Monica at the Bollettieri Academy: two versions of the same story
Monica: From Fear to Victory by Monica Seles with Nancy Ann Richardson, 1996
Chapters 7-8 (pages 30-56):
...The most amazing thing about the academy was that they had every type of court surface. You could literally play a few games on supreme court, then move outside to green clay or hard courts!...
Zoltan [Monica's brother] moved into an academy apartment with me, and we fell into the rigid schedule of a tennis school. My brother began hitting with Andre Agassi, Jim Courier and David Wheaton. I worked with Zoltan, Nick, and the academy coaches... At first it was fun. There were a lot of kids, all from different parts of the US or abroad. Not all of us spoke the same language, but we could understand each other anyway. There were so many new things at that point--new coaches, tennis techniques, school classes--that I didn't have time to feel lonely. But once I sank into the schedule, I began to miss my parents. In addition, my game began to suffer.
One of the first things the academy coaches did was to change my swing from a two-fisted to a one-handed forehand. The ground strokes my father had spent several years perfecting began to slide. I started to lose matches...
...I finally broke down and cried to my parents [who were still at their jobs in Yugoslavia]...
"You come or I go," I said miserably...
...A few weeks later my parents arrived in Florida and moved into an apartment provided by the academy.
"Monica, what has happened!" my father asked the first day he watched me practice. "Zoltan!" he yelled across the court to my brother. "What did you let them do to her?" My style, my tennis grip, my two-handed forehand and backhand were all changed. "What you are born with--that is how you play," my father fumed. I had picked up the racket with two hands, therefore, he believed, I was meant to hit that way. "I am coach again," he told the academy coaches. "I'll work with my daughter."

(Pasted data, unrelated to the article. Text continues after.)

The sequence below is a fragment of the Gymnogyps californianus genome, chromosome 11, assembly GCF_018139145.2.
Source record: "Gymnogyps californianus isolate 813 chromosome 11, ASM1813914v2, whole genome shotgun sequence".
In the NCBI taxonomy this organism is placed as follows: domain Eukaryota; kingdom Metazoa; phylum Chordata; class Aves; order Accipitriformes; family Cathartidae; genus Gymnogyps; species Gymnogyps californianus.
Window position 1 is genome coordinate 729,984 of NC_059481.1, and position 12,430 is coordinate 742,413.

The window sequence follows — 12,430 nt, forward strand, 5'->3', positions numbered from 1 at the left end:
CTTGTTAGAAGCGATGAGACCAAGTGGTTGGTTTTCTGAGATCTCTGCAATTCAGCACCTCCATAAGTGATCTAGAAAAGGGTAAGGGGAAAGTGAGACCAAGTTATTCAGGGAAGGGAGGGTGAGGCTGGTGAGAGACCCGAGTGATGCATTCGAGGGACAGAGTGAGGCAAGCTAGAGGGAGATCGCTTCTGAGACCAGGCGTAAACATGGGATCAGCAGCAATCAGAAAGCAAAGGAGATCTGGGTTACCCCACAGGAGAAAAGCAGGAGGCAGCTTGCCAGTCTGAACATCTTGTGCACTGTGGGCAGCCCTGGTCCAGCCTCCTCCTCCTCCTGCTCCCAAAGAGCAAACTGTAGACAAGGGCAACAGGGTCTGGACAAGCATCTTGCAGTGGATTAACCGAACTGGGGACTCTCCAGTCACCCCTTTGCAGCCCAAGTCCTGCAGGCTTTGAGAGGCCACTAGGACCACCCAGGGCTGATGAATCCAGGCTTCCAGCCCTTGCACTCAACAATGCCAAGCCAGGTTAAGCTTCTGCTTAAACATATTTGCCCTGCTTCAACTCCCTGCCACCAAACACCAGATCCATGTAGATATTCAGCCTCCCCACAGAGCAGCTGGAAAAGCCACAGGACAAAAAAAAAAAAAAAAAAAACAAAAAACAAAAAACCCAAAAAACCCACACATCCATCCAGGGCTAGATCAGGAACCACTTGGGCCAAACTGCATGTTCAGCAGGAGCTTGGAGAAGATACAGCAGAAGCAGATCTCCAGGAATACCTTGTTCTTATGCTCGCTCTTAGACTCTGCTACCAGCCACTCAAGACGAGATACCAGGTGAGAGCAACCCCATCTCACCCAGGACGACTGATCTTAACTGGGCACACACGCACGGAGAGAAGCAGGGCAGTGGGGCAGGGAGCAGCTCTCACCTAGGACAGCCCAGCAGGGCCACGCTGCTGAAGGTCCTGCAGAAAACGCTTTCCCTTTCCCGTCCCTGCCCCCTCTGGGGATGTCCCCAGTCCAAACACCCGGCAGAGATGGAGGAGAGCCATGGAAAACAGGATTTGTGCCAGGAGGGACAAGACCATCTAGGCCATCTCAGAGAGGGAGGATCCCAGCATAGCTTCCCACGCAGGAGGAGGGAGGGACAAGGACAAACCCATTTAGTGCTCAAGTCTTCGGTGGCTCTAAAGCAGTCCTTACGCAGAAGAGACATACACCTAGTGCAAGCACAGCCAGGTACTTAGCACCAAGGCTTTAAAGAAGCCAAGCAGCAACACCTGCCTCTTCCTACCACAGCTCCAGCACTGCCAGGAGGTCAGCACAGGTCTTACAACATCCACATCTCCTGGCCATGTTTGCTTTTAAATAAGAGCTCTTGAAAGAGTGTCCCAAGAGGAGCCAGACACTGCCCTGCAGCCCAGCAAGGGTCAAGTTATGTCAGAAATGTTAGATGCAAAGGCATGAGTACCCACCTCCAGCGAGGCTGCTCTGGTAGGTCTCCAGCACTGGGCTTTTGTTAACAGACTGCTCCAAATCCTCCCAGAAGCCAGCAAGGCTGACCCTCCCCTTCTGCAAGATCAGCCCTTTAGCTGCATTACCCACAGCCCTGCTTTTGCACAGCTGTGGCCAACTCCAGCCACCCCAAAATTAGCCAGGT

In mid-March  I went to play the Lipton Championship in Key Biscayne, Florida. Lipton is the fifth biggest tournament in the world. One match at a time, I told myself when I got into the tournament. Don't look at the draw, Monica, just focus on who you're playing at the moment. And I did . . . until the fourth round.
Ros Fairbank. Ros, who'd beaten me in the first round of the Virginia Slims of Chicago, was my fourth-round opponent at Lipton. "Great, just when I thought I was on the upswing, I've got to play her again." When I'm nervous, I talk to myself. Sitting in the locker room before the match, I gave myself a lecture. "Give it a chance, Monica," I said. "You've had a few weeks of rest, your're playing good tennis. Just play your game and maybe the outcome will be better."
I need to win this match for my sake, I thought as I stepped out onto the court. I need this one. Ros is a serve-and-volley player, and passing shots were an important part of beating her. That day I never lost control. I felt strong, unafraid, and played the game that I play in practice. I took Ros, 6-3, 6-4, in fairly easy sets.
Whew, I was relieved! Beating Ros was just the shot of confidence I needed before playing my next match. I'd peeked at the draw and knew I would face Jennifer Capriati if she won her fourth-round match. It would have been our first encounter, but in the end it didn't happen at Lipton.
Jennifer was upset by a French player and I beat Nathalie Tauziat in the semifinals, 6-3, 6-1, and Judith Wiesner, 6-1, 6-2, in an easy finals match. I had won Lipton! It was great to turn around my season. I'd done so poorly for the last three months, and I had really needed a big win to rebuild my confidence. My father and I went to San Antonio for another tournament. Once again, I won. We hopped on a plane back to Florida after the match. Both of us were excited by my game, and ready to focus on the next big match of the spring, the Italian Open.